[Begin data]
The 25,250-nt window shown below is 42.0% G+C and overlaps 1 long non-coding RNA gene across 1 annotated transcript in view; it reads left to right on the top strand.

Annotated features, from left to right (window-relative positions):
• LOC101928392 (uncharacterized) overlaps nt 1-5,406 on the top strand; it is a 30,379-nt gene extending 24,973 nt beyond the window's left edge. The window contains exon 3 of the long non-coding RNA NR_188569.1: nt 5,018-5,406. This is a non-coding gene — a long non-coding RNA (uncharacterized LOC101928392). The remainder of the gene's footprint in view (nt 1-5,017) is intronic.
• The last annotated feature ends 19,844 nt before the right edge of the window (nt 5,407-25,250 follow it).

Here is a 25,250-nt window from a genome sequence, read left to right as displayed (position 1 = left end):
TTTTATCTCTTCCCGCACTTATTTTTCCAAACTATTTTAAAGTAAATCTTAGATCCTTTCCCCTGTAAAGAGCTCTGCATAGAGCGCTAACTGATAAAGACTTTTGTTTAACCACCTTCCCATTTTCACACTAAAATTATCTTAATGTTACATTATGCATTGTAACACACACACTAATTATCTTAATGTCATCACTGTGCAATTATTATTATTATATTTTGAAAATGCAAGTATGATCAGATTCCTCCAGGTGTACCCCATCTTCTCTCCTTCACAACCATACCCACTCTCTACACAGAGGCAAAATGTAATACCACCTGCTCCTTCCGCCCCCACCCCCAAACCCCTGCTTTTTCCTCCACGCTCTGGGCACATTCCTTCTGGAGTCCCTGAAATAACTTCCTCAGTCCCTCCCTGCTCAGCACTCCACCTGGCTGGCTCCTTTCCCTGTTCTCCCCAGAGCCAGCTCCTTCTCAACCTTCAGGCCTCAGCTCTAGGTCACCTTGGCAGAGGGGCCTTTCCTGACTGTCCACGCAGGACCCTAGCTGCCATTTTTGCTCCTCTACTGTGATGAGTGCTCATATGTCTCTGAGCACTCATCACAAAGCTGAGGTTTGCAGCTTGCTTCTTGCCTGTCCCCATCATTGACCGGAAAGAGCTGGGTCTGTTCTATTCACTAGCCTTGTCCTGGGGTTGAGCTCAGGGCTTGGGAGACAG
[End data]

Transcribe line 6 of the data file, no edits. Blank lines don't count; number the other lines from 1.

TTTTATCTCTTCCCGCACTTATTTTTCCAAACTATTTTAAAGTAAATCTTAGATCCTTTCCCCTGTAAAGAGCTCTGCATAGAGCGCTAACTGATAAAGACTTTTGTTTAACCACCTTCCCATTTTCACACTAAAATTATCTTAATGTTACATTATGCATTGTAACACACACACTAATTATCTTAATGTCATCACTGTGCAATTATTATTATTATATTTTGAAAATGCAAGTATGATCAGATTCCTCCAGGTGTACCCCATCTTCTCTCCTTCACAACCATACCCACTCTCTACACAGAGGCAAAATGTAATACCACCTGCTCCTTCCGCCCCCACCCCCAAACCCCTGCTTTTTCCTCCACGCTCTGGGCACATTCCTTCTGGAGTCCCTGAAATAACTTCCTCAGTCCCTCCCTGCTCAGCACTCCACCTGGCTGGCTCCTTTCCCTGTTCTCCCCAGAGCCAGCTCCTTCTCAACCTTCAGGCCTCAGCTCTAGGTCACCTTGGCAGAGGGGCCTTTCCTGACTGTCCACGCAGGACCCTAGCTGCCATTTTTGCTCCTCTACTGTGATGAGTGCTCATATGTCTCTGAGCACTCATCACAAAGCTGAGGTTTGCAGCTTGCTTCTTGCCTGTCCCCATCATTGACCGGAAAGAGCTGGGTCTGTTCTATTCACTAGCCTTGTCCTGGGGTTGAGCTCAGGGCTTGGGAGACAG